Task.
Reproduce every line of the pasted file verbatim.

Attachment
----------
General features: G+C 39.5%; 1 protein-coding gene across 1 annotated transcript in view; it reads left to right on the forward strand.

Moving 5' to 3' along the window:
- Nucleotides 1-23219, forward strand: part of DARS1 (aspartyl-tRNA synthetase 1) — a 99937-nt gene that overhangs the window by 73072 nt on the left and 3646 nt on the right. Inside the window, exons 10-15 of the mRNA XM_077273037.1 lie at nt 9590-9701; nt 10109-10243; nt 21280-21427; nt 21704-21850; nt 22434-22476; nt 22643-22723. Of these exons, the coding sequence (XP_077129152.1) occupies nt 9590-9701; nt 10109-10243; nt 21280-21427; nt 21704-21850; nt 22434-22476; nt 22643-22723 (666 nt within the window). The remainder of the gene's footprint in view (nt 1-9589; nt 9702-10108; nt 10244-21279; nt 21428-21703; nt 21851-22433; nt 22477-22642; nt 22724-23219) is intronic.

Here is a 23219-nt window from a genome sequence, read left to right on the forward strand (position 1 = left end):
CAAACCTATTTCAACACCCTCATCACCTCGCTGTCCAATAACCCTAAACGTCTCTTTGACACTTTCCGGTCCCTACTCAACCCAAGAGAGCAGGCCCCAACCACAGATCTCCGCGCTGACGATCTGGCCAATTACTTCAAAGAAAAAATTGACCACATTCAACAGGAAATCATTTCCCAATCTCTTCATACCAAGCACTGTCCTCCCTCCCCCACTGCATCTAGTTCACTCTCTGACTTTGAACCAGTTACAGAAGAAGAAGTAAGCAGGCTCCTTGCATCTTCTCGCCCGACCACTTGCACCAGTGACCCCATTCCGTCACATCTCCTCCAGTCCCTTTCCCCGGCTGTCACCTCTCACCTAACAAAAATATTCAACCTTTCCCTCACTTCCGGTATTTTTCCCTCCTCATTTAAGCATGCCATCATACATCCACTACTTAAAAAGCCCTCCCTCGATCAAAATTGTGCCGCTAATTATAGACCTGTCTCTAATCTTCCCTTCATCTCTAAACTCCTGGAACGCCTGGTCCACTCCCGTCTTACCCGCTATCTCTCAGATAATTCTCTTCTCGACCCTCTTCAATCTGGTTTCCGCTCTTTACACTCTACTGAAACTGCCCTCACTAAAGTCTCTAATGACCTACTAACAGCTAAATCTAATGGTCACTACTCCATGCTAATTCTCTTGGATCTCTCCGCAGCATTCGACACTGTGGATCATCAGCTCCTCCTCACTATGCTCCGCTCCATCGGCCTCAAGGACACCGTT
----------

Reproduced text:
General features: G+C 39.5%; 1 protein-coding gene across 1 annotated transcript in view; it reads left to right on the forward strand.

Moving 5' to 3' along the window:
- Nucleotides 1-23219, forward strand: part of DARS1 (aspartyl-tRNA synthetase 1) — a 99937-nt gene that overhangs the window by 73072 nt on the left and 3646 nt on the right. Inside the window, exons 10-15 of the mRNA XM_077273037.1 lie at nt 9590-9701; nt 10109-10243; nt 21280-21427; nt 21704-21850; nt 22434-22476; nt 22643-22723. Of these exons, the coding sequence (XP_077129152.1) occupies nt 9590-9701; nt 10109-10243; nt 21280-21427; nt 21704-21850; nt 22434-22476; nt 22643-22723 (666 nt within the window). The remainder of the gene's footprint in view (nt 1-9589; nt 9702-10108; nt 10244-21279; nt 21428-21703; nt 21851-22433; nt 22477-22642; nt 22724-23219) is intronic.

Here is a 23219-nt window from a genome sequence, read left to right on the forward strand (position 1 = left end):
CAAACCTATTTCAACACCCTCATCACCTCGCTGTCCAATAACCCTAAACGTCTCTTTGACACTTTCCGGTCCCTACTCAACCCAAGAGAGCAGGCCCCAACCACAGATCTCCGCGCTGACGATCTGGCCAATTACTTCAAAGAAAAAATTGACCACATTCAACAGGAAATCATTTCCCAATCTCTTCATACCAAGCACTGTCCTCCCTCCCCCACTGCATCTAGTTCACTCTCTGACTTTGAACCAGTTACAGAAGAAGAAGTAAGCAGGCTCCTTGCATCTTCTCGCCCGACCACTTGCACCAGTGACCCCATTCCGTCACATCTCCTCCAGTCCCTTTCCCCGGCTGTCACCTCTCACCTAACAAAAATATTCAACCTTTCCCTCACTTCCGGTATTTTTCCCTCCTCATTTAAGCATGCCATCATACATCCACTACTTAAAAAGCCCTCCCTCGATCAAAATTGTGCCGCTAATTATAGACCTGTCTCTAATCTTCCCTTCATCTCTAAACTCCTGGAACGCCTGGTCCACTCCCGTCTTACCCGCTATCTCTCAGATAATTCTCTTCTCGACCCTCTTCAATCTGGTTTCCGCTCTTTACACTCTACTGAAACTGCCCTCACTAAAGTCTCTAATGACCTACTAACAGCTAAATCTAATGGTCACTACTCCATGCTAATTCTCTTGGATCTCTCCGCAGCATTCGACACTGTGGATCATCAGCTCCTCCTCACTATGCTCCGCTCCATCGGCCTCAAGGACACCGTT